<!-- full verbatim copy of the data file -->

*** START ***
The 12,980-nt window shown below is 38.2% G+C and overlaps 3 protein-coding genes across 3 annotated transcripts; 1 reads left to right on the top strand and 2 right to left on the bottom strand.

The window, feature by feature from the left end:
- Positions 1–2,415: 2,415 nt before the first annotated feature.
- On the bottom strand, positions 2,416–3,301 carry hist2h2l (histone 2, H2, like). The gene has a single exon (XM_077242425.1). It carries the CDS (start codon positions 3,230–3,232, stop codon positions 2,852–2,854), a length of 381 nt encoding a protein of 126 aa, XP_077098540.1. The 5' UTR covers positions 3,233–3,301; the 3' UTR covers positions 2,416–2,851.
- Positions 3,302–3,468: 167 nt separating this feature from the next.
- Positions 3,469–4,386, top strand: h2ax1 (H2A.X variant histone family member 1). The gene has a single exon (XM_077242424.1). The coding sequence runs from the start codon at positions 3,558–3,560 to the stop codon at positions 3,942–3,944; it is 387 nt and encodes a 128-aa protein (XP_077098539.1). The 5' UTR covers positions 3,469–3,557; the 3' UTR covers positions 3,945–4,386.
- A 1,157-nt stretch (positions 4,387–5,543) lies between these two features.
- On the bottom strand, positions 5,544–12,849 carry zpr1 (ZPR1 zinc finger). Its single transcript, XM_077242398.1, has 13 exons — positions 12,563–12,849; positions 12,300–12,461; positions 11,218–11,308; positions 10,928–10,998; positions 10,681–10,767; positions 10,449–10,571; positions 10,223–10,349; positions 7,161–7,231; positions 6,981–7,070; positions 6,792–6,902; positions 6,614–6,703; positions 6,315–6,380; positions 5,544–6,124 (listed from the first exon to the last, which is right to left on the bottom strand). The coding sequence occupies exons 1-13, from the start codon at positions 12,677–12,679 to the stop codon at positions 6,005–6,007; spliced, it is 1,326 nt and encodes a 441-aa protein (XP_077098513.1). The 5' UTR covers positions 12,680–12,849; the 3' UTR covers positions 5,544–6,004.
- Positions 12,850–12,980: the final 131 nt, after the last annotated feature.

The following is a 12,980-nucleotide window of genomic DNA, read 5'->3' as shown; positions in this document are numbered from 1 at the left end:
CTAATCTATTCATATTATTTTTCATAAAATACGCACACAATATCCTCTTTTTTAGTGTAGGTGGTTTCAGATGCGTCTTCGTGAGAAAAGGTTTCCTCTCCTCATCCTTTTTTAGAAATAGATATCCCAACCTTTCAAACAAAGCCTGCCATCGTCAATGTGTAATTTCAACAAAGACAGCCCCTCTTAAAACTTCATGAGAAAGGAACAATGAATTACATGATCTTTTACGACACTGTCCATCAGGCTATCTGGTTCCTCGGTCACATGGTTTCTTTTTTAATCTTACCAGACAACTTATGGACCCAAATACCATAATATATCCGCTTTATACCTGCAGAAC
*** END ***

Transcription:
The 12,980-nt window shown below is 38.2% G+C and overlaps 3 protein-coding genes across 3 annotated transcripts; 1 reads left to right on the top strand and 2 right to left on the bottom strand.

The window, feature by feature from the left end:
- Positions 1–2,415: 2,415 nt before the first annotated feature.
- On the bottom strand, positions 2,416–3,301 carry hist2h2l (histone 2, H2, like). The gene has a single exon (XM_077242425.1). It carries the CDS (start codon positions 3,230–3,232, stop codon positions 2,852–2,854), a length of 381 nt encoding a protein of 126 aa, XP_077098540.1. The 5' UTR covers positions 3,233–3,301; the 3' UTR covers positions 2,416–2,851.
- Positions 3,302–3,468: 167 nt separating this feature from the next.
- Positions 3,469–4,386, top strand: h2ax1 (H2A.X variant histone family member 1). The gene has a single exon (XM_077242424.1). The coding sequence runs from the start codon at positions 3,558–3,560 to the stop codon at positions 3,942–3,944; it is 387 nt and encodes a 128-aa protein (XP_077098539.1). The 5' UTR covers positions 3,469–3,557; the 3' UTR covers positions 3,945–4,386.
- A 1,157-nt stretch (positions 4,387–5,543) lies between these two features.
- On the bottom strand, positions 5,544–12,849 carry zpr1 (ZPR1 zinc finger). Its single transcript, XM_077242398.1, has 13 exons — positions 12,563–12,849; positions 12,300–12,461; positions 11,218–11,308; positions 10,928–10,998; positions 10,681–10,767; positions 10,449–10,571; positions 10,223–10,349; positions 7,161–7,231; positions 6,981–7,070; positions 6,792–6,902; positions 6,614–6,703; positions 6,315–6,380; positions 5,544–6,124 (listed from the first exon to the last, which is right to left on the bottom strand). The coding sequence occupies exons 1-13, from the start codon at positions 12,677–12,679 to the stop codon at positions 6,005–6,007; spliced, it is 1,326 nt and encodes a 441-aa protein (XP_077098513.1). The 5' UTR covers positions 12,680–12,849; the 3' UTR covers positions 5,544–6,004.
- Positions 12,850–12,980: the final 131 nt, after the last annotated feature.

The following is a 12,980-nucleotide window of genomic DNA, read 5'->3' as shown; positions in this document are numbered from 1 at the left end:
CTAATCTATTCATATTATTTTTCATAAAATACGCACACAATATCCTCTTTTTTAGTGTAGGTGGTTTCAGATGCGTCTTCGTGAGAAAAGGTTTCCTCTCCTCATCCTTTTTTAGAAATAGATATCCCAACCTTTCAAACAAAGCCTGCCATCGTCAATGTGTAATTTCAACAAAGACAGCCCCTCTTAAAACTTCATGAGAAAGGAACAATGAATTACATGATCTTTTACGACACTGTCCATCAGGCTATCTGGTTCCTCGGTCACATGGTTTCTTTTTTAATCTTACCAGACAACTTATGGACCCAAATACCATAATATATCCGCTTTATACCTGCAGAAC